16. Perry TE, Muehlschlegel JD, Liu KY, Fox AA, Collard CD, Shernan SK, Body SC: Plasma neutrophil gelatinase-associated lipocalin and acute postoperative kidney injury in adult cardiac surgical patients. Anesth Analg 2010, 110: 1541-1547. 10.1213/ANE.0b013e3181da938e

    Article  CAS  PubMed  PubMed Central  Google Scholar 

  17. Miller CC 3rd, Grimm JC, Estrera AL, Azizzadeh A, Coogan SM, Walkes JC, Safi HJ: Postoperative renal function preservation with nonischemic femoral arterial cannulation for thoracoabdominal aortic repair. J Vasc Surg 2010, 51: 38-42. 10.1016/j.jvs.2009.08.044

    Article  PubMed  PubMed Central  Google Scholar 

  18. Kouvelos GN, Boletis I, Papa N, Kallinteri A, Peroulis M, Matsagkas MI: Analysis of effects of fixation type on renal function after endovascular aneurysm repair. J Endovasc Ther 2013, 20: 334-344. 10.1583/12-4177MR.1

    Article  PubMed  Google Scholar 

  19. Haase M, Bellomo R, Devarajan P, Schlattmann P, Haase-Fielitz A: Accuracy of neutrophil gelatinase-associated lipocalin (NGAL) in diagnosis and prognosis in acute kidney injury: a systematic review and meta-analysis. Am J Kidney Dis 2009, 54: 1012-1024. 10.1053/j.ajkd.2009.07.020

    Article  CAS  PubMed  Google Scholar 

Download references


This work was supported by JSPS KAKENHI grant No. 24592337. We thank Mr. David Eunice for his help in revising the manuscript.

Author information

Authors and Affiliations


Corresponding author

Correspondence to Kazuyoshi Ueta.

Additional information

Competing interests

None of the authors have any conflicts of interest associated with this study.

Authors’ contributions

KU is involved in the execution of the study, data analysis, and report writing. MW is responsible for the study design and data collection. NI is involved in study design and execution and data analysis. AU, YS, and YF are responsible for the study design and execution, data analysis, and report writing. TK and YS are also involved in the study design and execution and data analysis and provided advice during write up. All authors read and approved the final manuscript.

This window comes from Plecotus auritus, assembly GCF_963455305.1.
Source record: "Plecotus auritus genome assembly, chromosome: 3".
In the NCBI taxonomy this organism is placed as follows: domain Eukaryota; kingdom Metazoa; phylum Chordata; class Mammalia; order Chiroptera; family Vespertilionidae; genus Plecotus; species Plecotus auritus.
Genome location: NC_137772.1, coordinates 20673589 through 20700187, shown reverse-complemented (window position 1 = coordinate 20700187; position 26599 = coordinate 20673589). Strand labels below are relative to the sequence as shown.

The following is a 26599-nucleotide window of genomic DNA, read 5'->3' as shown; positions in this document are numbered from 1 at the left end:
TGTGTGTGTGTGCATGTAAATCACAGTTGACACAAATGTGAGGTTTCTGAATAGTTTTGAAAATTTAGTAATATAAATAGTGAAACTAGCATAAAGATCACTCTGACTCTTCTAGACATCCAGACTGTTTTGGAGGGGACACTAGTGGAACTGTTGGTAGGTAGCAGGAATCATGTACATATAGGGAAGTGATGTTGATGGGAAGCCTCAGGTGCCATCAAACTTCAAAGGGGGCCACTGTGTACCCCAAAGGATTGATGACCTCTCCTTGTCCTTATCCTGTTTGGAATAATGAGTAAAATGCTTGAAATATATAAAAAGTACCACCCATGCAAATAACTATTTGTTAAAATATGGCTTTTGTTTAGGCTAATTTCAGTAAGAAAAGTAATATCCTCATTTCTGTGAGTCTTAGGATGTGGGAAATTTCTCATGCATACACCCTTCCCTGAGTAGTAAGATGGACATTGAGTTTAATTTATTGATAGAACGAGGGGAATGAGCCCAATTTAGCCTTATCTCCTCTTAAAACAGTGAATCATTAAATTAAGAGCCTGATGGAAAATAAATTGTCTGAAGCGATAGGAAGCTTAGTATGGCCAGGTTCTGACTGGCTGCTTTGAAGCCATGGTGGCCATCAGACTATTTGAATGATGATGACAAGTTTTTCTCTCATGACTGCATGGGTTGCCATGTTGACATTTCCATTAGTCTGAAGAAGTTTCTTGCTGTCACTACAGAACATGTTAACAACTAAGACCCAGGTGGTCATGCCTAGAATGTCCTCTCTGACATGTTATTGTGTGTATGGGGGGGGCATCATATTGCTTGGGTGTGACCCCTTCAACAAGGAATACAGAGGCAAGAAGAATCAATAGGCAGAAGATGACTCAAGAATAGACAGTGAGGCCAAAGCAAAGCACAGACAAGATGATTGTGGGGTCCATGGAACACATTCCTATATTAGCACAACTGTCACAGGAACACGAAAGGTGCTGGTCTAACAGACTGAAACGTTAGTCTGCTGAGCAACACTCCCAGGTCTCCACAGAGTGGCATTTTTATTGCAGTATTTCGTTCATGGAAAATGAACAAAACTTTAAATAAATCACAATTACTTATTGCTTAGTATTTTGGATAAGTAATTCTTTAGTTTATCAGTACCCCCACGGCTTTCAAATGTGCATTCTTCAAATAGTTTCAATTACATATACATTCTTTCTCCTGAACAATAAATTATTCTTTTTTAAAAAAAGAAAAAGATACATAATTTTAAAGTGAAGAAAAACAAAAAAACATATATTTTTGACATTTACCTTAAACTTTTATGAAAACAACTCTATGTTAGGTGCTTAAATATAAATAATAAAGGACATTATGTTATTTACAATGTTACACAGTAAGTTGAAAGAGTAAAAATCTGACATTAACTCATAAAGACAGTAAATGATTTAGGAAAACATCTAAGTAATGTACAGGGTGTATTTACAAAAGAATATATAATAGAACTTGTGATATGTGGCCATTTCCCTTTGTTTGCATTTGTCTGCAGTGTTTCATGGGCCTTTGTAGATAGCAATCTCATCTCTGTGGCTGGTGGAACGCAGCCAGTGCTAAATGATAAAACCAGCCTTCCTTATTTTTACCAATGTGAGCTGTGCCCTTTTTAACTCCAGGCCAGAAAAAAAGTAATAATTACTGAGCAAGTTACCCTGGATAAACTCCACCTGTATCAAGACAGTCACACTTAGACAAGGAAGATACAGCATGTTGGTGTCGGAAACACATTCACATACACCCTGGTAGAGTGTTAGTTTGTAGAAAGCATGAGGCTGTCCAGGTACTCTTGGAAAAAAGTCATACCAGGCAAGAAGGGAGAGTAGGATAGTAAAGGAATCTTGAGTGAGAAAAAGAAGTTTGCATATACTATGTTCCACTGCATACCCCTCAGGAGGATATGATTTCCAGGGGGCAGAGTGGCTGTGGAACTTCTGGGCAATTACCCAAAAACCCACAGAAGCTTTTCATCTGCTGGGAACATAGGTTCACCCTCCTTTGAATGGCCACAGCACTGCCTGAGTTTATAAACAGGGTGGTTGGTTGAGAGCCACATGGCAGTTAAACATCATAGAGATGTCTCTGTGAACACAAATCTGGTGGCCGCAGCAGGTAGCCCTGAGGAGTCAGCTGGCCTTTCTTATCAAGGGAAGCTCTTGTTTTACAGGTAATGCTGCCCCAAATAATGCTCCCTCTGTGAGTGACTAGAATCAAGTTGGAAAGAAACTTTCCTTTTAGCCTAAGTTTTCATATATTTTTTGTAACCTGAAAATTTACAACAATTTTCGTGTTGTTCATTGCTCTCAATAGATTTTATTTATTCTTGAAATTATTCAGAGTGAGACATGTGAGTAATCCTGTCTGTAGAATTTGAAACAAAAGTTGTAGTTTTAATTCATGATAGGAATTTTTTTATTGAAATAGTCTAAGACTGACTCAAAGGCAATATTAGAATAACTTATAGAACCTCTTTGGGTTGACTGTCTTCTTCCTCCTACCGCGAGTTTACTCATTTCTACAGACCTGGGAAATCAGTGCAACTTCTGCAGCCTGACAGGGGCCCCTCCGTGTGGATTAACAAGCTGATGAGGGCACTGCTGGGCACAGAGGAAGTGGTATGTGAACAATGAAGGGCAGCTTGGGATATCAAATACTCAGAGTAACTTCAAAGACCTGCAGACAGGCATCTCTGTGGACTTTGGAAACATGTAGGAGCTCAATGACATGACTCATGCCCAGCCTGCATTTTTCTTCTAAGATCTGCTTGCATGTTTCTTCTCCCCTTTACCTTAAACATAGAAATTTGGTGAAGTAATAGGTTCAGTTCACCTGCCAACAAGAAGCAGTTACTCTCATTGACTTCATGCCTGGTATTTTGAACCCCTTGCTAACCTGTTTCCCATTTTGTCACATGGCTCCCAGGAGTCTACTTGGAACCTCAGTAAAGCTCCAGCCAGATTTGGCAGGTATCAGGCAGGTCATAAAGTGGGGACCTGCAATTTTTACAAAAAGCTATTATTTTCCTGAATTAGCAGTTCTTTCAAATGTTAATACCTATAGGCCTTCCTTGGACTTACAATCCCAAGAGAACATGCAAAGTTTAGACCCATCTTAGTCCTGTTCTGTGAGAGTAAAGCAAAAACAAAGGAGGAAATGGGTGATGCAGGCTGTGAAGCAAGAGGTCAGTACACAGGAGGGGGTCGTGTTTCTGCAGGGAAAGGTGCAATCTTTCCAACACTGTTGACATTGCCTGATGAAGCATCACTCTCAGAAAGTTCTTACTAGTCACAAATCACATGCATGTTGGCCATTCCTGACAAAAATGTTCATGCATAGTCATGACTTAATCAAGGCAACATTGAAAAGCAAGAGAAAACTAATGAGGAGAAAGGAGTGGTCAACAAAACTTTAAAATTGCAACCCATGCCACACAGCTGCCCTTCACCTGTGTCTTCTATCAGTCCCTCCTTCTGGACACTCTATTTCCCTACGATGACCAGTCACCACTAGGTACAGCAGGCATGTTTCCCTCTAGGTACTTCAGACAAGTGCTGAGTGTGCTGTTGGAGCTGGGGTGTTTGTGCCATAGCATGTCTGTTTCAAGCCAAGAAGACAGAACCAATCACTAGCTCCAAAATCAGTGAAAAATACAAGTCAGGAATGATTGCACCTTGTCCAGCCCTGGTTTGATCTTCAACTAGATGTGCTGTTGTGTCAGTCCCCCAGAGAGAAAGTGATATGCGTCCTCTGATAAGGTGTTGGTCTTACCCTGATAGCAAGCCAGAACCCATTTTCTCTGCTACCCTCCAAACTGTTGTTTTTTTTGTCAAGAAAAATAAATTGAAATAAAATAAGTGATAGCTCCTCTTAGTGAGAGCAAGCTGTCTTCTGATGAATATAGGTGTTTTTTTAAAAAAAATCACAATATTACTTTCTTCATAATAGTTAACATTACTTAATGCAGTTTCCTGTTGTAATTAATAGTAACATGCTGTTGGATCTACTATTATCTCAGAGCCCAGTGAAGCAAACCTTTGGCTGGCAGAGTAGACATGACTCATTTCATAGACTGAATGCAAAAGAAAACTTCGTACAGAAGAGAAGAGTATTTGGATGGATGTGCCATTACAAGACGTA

Authors’ original submitted files for images

Below are the links to the authors’ original submitted files for images.

Authors’ original file for figure 1

Authors’ original file for figure 2

Rights and permissions

This article is published under license to BioMed Central Ltd. This is an Open Access article distributed under the terms of the Creative Commons Attribution License (, which permits unrestricted use, distribution, and reproduction in any medium, provided the original work is properly credited. The Creative Commons Public Domain Dedication waiver ( applies to the data made available in this article, unless otherwise stated.

Reprints and permissions

About this article

Check for updates. Verify currency and authenticity via CrossMark

Cite this article

Ueta, K., Watanabe, M., Iguchi, N. et al. Early prediction of acute kidney injury biomarkers after endovascular stent graft repair of aortic aneurysm: a prospective observational study. j intensive care 2, 45 (2014).

Download citation

  • Received:

  • Accepted:

  • Published:

  • DOI: